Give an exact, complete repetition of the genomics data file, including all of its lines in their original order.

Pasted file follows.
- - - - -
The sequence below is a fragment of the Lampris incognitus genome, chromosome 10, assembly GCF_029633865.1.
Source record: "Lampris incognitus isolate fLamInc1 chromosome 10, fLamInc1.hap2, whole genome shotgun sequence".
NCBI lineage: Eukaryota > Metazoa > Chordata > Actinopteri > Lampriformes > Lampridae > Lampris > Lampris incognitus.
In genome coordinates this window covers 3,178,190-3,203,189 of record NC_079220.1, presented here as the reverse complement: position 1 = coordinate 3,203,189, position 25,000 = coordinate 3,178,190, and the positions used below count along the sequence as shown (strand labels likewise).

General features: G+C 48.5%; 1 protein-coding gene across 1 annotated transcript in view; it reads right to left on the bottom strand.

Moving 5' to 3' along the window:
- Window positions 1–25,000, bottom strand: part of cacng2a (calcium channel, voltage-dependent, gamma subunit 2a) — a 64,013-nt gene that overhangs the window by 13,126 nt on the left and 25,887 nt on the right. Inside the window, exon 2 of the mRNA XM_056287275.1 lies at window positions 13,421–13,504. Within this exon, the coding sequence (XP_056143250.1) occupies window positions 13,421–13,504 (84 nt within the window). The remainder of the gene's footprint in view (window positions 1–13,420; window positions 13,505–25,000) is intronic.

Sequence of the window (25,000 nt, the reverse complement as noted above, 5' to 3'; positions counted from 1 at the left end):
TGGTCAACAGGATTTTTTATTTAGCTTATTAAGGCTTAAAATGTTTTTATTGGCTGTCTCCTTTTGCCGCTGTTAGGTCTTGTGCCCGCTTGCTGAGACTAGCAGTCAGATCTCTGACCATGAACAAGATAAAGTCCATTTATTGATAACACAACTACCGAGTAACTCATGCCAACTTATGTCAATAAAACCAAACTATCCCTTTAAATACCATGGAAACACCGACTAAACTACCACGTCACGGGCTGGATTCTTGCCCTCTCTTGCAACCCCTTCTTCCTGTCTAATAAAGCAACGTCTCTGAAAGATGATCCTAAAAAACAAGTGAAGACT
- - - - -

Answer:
The sequence below is a fragment of the Lampris incognitus genome, chromosome 10, assembly GCF_029633865.1.
Source record: "Lampris incognitus isolate fLamInc1 chromosome 10, fLamInc1.hap2, whole genome shotgun sequence".
NCBI lineage: Eukaryota > Metazoa > Chordata > Actinopteri > Lampriformes > Lampridae > Lampris > Lampris incognitus.
In genome coordinates this window covers 3,178,190-3,203,189 of record NC_079220.1, presented here as the reverse complement: position 1 = coordinate 3,203,189, position 25,000 = coordinate 3,178,190, and the positions used below count along the sequence as shown (strand labels likewise).

General features: G+C 48.5%; 1 protein-coding gene across 1 annotated transcript in view; it reads right to left on the bottom strand.

Moving 5' to 3' along the window:
- Window positions 1–25,000, bottom strand: part of cacng2a (calcium channel, voltage-dependent, gamma subunit 2a) — a 64,013-nt gene that overhangs the window by 13,126 nt on the left and 25,887 nt on the right. Inside the window, exon 2 of the mRNA XM_056287275.1 lies at window positions 13,421–13,504. Within this exon, the coding sequence (XP_056143250.1) occupies window positions 13,421–13,504 (84 nt within the window). The remainder of the gene's footprint in view (window positions 1–13,420; window positions 13,505–25,000) is intronic.

Sequence of the window (25,000 nt, the reverse complement as noted above, 5' to 3'; positions counted from 1 at the left end):
TGGTCAACAGGATTTTTTATTTAGCTTATTAAGGCTTAAAATGTTTTTATTGGCTGTCTCCTTTTGCCGCTGTTAGGTCTTGTGCCCGCTTGCTGAGACTAGCAGTCAGATCTCTGACCATGAACAAGATAAAGTCCATTTATTGATAACACAACTACCGAGTAACTCATGCCAACTTATGTCAATAAAACCAAACTATCCCTTTAAATACCATGGAAACACCGACTAAACTACCACGTCACGGGCTGGATTCTTGCCCTCTCTTGCAACCCCTTCTTCCTGTCTAATAAAGCAACGTCTCTGAAAGATGATCCTAAAAAACAAGTGAAGACT